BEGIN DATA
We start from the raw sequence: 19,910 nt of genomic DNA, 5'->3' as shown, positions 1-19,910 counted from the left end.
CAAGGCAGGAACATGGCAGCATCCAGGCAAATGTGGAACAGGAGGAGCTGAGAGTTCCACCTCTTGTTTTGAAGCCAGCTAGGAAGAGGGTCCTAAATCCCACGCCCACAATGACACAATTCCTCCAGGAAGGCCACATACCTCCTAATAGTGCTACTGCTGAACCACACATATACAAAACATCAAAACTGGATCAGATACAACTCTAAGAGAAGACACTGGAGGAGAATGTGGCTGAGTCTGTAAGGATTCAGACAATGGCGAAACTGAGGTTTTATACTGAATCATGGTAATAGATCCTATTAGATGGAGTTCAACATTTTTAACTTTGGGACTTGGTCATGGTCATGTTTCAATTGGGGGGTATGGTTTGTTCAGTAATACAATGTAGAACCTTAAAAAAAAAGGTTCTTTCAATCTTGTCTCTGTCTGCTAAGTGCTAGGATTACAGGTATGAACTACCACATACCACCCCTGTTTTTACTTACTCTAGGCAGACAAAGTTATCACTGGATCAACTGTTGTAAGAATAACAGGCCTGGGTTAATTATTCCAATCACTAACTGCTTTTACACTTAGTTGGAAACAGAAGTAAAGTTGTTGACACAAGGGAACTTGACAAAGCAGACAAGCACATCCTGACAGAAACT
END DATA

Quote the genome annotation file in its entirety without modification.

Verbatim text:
We start from the raw sequence: 19,910 nt of genomic DNA, 5'->3' as shown, positions 1-19,910 counted from the left end.
CAAGGCAGGAACATGGCAGCATCCAGGCAAATGTGGAACAGGAGGAGCTGAGAGTTCCACCTCTTGTTTTGAAGCCAGCTAGGAAGAGGGTCCTAAATCCCACGCCCACAATGACACAATTCCTCCAGGAAGGCCACATACCTCCTAATAGTGCTACTGCTGAACCACACATATACAAAACATCAAAACTGGATCAGATACAACTCTAAGAGAAGACACTGGAGGAGAATGTGGCTGAGTCTGTAAGGATTCAGACAATGGCGAAACTGAGGTTTTATACTGAATCATGGTAATAGATCCTATTAGATGGAGTTCAACATTTTTAACTTTGGGACTTGGTCATGGTCATGTTTCAATTGGGGGGTATGGTTTGTTCAGTAATACAATGTAGAACCTTAAAAAAAAAGGTTCTTTCAATCTTGTCTCTGTCTGCTAAGTGCTAGGATTACAGGTATGAACTACCACATACCACCCCTGTTTTTACTTACTCTAGGCAGACAAAGTTATCACTGGATCAACTGTTGTAAGAATAACAGGCCTGGGTTAATTATTCCAATCACTAACTGCTTTTACACTTAGTTGGAAACAGAAGTAAAGTTGTTGACACAAGGGAACTTGACAAAGCAGACAAGCACATCCTGACAGAAACT